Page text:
Date of Award

2013

Degree Type

Thesis

Degree Name

Bachelor of Science (Occupational Therapy) Honours

School

School of Exercise and Health Sciences

Faculty

Health, Engineering and Science

First Advisor

Ms Rachel Batten

Second Advisor

Dr Janet Richmond

Third Advisor

Professor Ruth Marquis

Abstract

Background/Aim: Children and adolescents experiencing anxiety find it challenging to maintain optimal occupational performance, thus the specific role of occupational therapy in the management of anxiety requires investigation. This narrative review examines the current available literature surrounding the use of occupational therapy approaches for children and adolescents experiencing anxiety.

Methods: Academic journals as well as a variety of sources were considered, due to the paucity of literature surrounding this topic. Articles were included if they discussed the occupational therapy role in treatment of children experiencing anxiety symptoms, including anxiety related disorders such as post traumatic stress disorder (PTSD) and obsessive compulsive disorder (OCD).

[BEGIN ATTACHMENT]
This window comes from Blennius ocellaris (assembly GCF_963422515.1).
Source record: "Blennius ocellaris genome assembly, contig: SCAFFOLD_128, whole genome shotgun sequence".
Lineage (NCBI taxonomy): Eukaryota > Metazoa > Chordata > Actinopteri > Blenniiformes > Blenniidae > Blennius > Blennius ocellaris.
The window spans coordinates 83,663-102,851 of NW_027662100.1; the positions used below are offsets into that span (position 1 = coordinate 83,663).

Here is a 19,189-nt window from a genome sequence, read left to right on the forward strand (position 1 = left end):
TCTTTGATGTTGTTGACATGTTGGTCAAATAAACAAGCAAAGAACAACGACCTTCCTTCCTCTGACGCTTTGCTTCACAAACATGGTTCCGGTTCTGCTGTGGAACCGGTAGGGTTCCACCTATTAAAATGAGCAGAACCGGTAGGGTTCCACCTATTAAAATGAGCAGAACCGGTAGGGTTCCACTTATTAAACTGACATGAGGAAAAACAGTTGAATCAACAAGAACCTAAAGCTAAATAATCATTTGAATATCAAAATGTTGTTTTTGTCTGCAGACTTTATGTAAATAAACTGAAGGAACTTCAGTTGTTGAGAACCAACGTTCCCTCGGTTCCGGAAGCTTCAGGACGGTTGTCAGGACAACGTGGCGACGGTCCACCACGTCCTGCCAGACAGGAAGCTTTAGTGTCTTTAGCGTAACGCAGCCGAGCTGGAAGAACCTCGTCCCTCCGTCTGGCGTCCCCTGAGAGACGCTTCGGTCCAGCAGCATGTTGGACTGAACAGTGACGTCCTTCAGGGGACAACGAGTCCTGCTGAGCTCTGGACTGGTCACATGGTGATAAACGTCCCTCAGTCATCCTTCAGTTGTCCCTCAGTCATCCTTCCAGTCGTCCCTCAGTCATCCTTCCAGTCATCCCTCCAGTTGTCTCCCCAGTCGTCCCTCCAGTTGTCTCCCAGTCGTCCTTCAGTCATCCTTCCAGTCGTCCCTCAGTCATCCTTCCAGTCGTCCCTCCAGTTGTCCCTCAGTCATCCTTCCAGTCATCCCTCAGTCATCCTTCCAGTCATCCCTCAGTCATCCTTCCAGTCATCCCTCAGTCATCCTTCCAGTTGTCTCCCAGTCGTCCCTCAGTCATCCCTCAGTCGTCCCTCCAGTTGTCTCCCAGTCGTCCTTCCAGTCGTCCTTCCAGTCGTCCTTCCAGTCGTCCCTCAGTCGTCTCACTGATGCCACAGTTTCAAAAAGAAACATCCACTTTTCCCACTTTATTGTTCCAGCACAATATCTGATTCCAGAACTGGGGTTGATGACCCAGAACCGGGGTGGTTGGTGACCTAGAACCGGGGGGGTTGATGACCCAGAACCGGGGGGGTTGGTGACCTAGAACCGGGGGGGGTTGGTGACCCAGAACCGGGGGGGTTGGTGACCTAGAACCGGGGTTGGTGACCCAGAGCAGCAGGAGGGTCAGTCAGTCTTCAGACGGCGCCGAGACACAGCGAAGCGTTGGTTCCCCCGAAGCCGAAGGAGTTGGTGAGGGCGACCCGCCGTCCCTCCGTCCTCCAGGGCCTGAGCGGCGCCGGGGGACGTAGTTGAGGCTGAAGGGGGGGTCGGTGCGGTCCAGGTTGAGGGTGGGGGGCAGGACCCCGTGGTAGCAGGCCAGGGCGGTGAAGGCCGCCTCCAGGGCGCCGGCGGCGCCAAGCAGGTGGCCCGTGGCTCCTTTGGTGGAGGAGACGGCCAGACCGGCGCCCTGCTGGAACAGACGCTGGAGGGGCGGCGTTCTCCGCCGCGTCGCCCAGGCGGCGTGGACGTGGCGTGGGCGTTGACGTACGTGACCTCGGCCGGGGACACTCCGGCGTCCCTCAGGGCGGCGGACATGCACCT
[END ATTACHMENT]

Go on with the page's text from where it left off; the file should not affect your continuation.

Results: A total of eight articles that satisfied the inclusion and exclusion criteria were included, in addition to other publications that referred to occupational therapy approaches with children or adolescents with a co-morbidity of anxiety. The findings are presented in the format of the Person Environment Occupation (PEO) model.

Conclusions: Occupational therapy approaches include sensory based interventions, the use of creative activity within a counselling context and occupation based group therapy programs. Psycho-education as well as family and caregiver involvement during the therapy process was identified as an important occupational therapy role.

Significance of the study: Further rigorous research regarding specific occupational therapy approaches is warranted to provide best practice guidelines for therapists involved in the treatment of anxiety for this population group.

Share

 
COinS